Black police leaders warned yesterday that ethnic minorities would still face an uphill struggle to reach senior positions despite the appointment of Michael Fuller as Chief Constable of Kent.
Mr Fuller, a deputy assistant commissioner with the Metropolitan Police, will become Britain's first black Chief Constable. He has taken a tough line on drugs and the glamorisation of guns through music, film and television advertisements. He joined the Met as a cadet in 1975, moving to the Special Branch as a uniformed officer. He has won praise for his work combating burglary and targeting drug dealers. Mr Fuller, 44, also served on the Met's Racist and Violent Crime Offences Force in the wake of Scotland Yard being accused of "institutional racism'' in the Stephen Lawrence case.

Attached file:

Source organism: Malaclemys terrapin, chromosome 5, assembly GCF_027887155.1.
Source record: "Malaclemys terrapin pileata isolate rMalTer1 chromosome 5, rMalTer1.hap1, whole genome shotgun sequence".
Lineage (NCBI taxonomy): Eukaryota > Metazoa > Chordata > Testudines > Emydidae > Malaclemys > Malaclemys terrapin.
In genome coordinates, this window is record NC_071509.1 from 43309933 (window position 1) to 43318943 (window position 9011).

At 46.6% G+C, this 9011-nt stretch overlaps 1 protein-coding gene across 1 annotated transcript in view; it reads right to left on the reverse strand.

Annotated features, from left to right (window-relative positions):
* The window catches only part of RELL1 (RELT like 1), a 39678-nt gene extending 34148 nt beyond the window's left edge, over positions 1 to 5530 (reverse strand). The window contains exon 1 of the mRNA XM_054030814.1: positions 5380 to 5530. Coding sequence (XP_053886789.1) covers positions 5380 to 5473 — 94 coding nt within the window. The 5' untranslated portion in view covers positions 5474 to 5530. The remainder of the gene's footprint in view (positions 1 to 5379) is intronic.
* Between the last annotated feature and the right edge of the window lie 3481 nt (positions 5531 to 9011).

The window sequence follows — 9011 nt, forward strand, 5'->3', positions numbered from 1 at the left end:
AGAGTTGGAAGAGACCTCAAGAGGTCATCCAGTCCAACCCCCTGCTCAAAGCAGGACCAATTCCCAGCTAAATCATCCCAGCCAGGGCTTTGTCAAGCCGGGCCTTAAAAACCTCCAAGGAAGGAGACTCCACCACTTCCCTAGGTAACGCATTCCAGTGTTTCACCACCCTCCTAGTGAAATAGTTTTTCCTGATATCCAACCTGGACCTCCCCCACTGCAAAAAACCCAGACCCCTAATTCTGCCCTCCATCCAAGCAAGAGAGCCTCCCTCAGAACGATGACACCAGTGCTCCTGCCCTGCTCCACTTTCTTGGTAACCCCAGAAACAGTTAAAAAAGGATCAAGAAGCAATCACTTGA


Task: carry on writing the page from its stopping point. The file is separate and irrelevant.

Chief Inspector Leroy Logan, chairman of the Black Police Association, said he was pleased his colleague had broken through the barrier.
He said: "It's important we take one step at a time and keep pressure on the organisation and the police authorities and say there are black police officers just as capable as their white counterparts to lead a force area or even the Met.
"I would like to think in my lifetime there would be a black police officer willing and able to take on that role.''
But he added: "You have to understand the ferocity that the organisation can throw at you, especially if you are willing to stand up against the chill factor in the organisation and against other people being devalued and dehumanised.''Reuse content